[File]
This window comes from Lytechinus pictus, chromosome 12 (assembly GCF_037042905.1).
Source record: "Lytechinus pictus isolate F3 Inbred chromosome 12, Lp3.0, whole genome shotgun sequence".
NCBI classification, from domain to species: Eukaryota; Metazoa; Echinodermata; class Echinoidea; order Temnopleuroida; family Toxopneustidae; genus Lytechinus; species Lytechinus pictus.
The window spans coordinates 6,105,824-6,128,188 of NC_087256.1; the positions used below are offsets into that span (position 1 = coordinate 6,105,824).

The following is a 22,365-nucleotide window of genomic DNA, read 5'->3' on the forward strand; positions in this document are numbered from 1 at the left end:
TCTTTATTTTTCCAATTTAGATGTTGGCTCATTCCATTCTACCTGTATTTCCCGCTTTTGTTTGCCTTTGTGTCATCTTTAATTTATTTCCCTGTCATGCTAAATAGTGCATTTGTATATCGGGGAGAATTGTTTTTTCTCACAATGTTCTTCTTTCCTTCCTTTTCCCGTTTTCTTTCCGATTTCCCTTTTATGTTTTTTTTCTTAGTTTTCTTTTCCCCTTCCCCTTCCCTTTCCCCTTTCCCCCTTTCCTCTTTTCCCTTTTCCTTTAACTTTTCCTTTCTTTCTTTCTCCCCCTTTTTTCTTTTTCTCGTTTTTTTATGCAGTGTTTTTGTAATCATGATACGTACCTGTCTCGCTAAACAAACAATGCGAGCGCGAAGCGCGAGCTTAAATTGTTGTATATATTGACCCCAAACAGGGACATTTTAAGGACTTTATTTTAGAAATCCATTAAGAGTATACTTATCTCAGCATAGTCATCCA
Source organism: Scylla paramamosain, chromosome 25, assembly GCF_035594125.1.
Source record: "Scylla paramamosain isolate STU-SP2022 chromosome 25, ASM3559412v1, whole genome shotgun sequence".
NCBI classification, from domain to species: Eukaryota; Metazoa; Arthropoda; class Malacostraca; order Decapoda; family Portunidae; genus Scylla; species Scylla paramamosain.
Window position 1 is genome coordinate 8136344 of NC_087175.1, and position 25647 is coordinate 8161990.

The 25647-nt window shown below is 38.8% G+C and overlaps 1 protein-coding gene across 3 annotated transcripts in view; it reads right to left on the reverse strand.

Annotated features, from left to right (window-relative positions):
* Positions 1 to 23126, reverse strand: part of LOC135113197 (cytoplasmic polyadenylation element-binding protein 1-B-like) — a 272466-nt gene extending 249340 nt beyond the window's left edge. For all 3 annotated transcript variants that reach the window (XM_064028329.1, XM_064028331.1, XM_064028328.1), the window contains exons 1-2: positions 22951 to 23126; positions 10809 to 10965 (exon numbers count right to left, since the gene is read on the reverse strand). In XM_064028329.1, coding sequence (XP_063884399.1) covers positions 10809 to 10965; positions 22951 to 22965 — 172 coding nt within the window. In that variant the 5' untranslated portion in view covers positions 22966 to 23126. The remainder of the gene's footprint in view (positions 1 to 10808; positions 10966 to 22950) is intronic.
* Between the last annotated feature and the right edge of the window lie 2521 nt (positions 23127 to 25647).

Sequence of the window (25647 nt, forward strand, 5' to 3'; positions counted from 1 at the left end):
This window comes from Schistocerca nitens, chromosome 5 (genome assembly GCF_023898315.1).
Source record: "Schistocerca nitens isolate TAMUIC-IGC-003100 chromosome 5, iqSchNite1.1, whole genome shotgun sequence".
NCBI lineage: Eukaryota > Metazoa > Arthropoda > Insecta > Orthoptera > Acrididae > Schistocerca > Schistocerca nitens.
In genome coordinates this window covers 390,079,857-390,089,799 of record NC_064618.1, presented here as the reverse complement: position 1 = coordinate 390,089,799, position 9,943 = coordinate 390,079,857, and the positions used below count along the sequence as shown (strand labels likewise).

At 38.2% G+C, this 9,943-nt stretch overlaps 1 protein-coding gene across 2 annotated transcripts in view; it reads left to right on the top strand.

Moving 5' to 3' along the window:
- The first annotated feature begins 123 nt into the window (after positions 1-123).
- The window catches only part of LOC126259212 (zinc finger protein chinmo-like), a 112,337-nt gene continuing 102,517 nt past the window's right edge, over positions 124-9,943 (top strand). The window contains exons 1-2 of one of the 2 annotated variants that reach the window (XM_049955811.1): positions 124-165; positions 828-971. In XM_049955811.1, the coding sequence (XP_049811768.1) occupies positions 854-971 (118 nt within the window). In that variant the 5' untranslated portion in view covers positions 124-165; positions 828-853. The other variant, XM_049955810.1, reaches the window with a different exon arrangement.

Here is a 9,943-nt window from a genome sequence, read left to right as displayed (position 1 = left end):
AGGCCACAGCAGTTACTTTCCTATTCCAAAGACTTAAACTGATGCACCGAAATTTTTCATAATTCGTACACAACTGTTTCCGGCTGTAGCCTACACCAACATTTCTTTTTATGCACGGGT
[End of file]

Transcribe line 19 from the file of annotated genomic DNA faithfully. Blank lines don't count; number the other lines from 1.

In genome coordinates this window covers 390,079,857-390,089,799 of record NC_064618.1, presented here as the reverse complement: position 1 = coordinate 390,089,799, position 9,943 = coordinate 390,079,857, and the positions used below count along the sequence as shown (strand labels likewise).